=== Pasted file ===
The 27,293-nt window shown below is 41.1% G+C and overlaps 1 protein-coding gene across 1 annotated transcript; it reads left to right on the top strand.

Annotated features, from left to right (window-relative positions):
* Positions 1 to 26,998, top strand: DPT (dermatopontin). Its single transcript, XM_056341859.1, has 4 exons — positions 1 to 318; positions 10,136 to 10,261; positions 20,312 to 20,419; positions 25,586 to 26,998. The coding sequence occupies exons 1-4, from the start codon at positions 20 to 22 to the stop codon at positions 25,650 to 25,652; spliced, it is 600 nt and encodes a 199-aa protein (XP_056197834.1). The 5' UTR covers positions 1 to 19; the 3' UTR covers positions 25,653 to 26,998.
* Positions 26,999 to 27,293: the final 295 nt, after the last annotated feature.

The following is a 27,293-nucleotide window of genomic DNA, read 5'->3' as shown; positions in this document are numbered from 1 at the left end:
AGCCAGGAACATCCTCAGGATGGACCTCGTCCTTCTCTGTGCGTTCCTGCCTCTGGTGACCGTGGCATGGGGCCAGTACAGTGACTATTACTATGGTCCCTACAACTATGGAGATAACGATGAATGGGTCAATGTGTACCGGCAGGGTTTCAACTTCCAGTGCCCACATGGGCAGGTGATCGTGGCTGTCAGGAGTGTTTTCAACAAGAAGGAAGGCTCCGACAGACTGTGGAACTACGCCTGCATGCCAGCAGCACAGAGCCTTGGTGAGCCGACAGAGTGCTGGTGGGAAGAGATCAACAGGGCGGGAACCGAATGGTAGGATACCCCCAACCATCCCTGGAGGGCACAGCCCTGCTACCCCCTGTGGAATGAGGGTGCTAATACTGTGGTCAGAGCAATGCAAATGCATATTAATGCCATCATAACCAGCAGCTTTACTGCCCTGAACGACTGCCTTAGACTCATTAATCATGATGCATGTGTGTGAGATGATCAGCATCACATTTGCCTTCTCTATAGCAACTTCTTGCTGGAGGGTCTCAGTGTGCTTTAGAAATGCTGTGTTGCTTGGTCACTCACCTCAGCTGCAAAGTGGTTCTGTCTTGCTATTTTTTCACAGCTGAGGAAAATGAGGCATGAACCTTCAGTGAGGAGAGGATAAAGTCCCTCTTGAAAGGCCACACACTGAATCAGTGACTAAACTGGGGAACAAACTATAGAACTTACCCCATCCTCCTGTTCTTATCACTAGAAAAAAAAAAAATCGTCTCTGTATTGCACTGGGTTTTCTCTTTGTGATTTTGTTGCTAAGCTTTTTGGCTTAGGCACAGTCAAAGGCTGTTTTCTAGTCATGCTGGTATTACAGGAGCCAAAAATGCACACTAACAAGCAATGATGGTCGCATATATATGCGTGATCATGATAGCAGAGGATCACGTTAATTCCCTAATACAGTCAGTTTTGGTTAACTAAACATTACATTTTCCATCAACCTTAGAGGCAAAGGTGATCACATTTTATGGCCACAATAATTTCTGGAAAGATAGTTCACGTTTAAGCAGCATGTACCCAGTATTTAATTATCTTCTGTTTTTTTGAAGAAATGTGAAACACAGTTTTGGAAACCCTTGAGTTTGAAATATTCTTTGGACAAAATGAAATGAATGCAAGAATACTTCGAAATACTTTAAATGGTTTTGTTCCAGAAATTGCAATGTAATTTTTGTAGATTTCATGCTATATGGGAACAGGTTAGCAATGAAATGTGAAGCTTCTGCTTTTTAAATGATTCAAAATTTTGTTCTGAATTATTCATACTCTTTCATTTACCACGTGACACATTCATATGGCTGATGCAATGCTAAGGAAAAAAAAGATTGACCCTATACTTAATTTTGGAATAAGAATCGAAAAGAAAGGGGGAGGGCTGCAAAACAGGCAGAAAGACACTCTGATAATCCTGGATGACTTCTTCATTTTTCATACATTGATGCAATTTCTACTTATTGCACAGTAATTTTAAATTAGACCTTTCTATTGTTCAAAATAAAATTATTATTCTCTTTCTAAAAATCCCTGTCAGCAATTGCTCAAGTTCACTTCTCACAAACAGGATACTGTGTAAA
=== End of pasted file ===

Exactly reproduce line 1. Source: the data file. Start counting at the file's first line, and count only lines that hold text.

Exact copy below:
The 27,293-nt window shown below is 41.1% G+C and overlaps 1 protein-coding gene across 1 annotated transcript; it reads left to right on the top strand.